Wooden siding provides a natural and rustic aesthetic to the exterior of your home and also works to maintain the interior temperature of your house throughout the year. However, just like all other exterior parts of your home, the elements and age can quickly cause the structure of your siding to begin to degrade, which can have serious ramifications for the interior of your house. Fortunately, there are a few warning signs of failing wooden siding that you can spot to determine when you need to contact a contractor to replace it.
One of the particular risks of using wooden siding is the possibility of rot setting in over time due to excessive moisture exposure. Because rot can spread through the structure of your siding relatively quickly, and even spread to the interior of your home, you need to replace siding as soon as possible. Keep in mind that paint can sometimes obscure rotting siding boards: you'll be able to tell if your wooden siding is suffering from rot by pressing against it, as rotting wood has a spongy feel to it.
Discoloration and Fading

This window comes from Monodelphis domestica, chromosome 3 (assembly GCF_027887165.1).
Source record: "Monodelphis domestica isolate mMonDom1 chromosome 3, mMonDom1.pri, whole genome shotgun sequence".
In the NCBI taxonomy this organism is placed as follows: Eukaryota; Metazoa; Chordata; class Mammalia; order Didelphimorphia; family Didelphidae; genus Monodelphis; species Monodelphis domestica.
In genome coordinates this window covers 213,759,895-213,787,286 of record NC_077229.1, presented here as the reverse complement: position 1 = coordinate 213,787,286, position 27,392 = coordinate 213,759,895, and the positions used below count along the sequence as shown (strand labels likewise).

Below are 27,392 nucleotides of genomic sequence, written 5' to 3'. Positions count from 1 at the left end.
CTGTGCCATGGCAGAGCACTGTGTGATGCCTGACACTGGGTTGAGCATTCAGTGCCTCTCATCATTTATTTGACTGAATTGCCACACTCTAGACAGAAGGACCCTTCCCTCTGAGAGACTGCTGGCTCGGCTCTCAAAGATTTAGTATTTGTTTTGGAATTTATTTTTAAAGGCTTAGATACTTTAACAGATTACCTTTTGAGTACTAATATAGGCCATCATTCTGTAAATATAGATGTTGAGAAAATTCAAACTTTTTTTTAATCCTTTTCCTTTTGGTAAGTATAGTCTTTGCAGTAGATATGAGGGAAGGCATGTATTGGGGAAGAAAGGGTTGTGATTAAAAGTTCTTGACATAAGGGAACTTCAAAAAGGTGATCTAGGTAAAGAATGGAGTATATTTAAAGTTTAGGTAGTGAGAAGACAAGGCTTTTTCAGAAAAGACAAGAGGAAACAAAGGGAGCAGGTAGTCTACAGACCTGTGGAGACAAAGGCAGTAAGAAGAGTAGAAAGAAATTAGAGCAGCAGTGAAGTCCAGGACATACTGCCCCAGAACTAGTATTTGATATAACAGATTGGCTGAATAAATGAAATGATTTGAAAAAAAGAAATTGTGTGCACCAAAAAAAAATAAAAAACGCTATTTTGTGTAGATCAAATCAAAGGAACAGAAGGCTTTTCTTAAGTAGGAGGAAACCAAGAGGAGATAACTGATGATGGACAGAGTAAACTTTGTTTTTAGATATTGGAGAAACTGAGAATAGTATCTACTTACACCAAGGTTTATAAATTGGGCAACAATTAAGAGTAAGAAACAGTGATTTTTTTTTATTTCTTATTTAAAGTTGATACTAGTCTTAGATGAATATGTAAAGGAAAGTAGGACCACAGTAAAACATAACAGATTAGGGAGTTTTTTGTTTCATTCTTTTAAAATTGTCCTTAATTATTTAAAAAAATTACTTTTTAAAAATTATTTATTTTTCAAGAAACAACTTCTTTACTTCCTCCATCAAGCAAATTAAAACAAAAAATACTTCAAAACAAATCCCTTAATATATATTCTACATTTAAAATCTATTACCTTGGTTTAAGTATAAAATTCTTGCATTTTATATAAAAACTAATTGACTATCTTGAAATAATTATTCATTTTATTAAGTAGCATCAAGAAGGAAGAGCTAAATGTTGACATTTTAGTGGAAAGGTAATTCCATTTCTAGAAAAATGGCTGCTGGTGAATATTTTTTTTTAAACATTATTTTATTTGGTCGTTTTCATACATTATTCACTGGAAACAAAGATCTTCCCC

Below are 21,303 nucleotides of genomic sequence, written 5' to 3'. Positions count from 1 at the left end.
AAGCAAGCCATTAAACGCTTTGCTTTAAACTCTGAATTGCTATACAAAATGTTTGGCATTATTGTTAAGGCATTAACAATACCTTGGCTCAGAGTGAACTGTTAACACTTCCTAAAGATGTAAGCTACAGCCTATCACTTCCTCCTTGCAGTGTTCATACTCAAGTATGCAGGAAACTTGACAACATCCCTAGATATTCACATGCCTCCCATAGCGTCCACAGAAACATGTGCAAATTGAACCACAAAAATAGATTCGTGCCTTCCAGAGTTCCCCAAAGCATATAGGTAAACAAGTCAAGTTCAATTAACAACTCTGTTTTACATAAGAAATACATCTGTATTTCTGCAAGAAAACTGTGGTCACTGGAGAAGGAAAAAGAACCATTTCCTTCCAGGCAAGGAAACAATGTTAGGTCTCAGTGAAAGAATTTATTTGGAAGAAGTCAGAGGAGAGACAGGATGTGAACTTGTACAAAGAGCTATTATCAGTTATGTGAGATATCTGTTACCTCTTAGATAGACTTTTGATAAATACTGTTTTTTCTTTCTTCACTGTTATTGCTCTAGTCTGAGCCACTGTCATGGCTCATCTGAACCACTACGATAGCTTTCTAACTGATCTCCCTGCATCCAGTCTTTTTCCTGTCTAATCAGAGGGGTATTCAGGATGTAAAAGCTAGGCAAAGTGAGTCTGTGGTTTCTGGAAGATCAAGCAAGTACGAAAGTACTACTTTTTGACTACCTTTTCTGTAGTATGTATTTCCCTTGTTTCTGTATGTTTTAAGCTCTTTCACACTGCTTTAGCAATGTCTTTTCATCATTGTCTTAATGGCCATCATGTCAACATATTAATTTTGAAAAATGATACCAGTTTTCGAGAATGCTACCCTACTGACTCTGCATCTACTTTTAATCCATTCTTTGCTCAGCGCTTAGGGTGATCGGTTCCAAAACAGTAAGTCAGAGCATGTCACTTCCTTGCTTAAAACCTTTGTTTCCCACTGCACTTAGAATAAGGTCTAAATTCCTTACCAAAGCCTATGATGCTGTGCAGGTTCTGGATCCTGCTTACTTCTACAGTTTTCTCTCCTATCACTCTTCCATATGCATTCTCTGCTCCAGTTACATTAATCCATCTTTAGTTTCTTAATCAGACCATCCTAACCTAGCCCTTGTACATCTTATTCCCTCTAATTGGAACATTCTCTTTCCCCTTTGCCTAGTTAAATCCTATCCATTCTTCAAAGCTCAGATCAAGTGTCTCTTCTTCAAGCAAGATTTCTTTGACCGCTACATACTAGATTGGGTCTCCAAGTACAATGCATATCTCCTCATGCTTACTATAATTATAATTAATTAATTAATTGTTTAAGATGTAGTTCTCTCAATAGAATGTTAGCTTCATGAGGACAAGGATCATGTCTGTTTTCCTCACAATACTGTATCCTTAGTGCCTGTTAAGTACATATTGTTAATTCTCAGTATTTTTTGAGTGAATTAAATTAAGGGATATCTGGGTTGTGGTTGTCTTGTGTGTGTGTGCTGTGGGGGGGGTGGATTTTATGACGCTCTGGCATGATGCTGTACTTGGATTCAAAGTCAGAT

Another warning sign associated with aged wooden siding is any sort of discoloration, like staining or streaking, or fading that has affected your siding. This is slightly more serious than a simple aesthetic consideration: faded and otherwise discolored wooden siding points to a weak protective barrier of paint over the surface of your siding, which can make moisture damage, mold growth, and rot very real possibilities. While painting a fresh coat over your siding can help protect against such damage in the short term, it's important to note that fading and staining come with age. If your siding has suffered from discoloration, it is likely on its last legs anyway, and your home could benefit from its replacement.
Finally, one of the easiest to spot warning signs that you should consider replacing your wooden siding is if it exhibits any sort of physical damage. This can take the form of plant growth on the actual siding, looseness or separation from the sides of the building, or cracks, holes, and warping that alter the structural integrity of the siding boards themselves. Any form of damage gives a pathway for heat exchange to occur between the interior of your home and the outdoors, driving up energy bills year-round, while also allowing moisture to seep into your home where it can cause significant water damage.
Check out a website like http://www.skerlec.com for more information and assistance.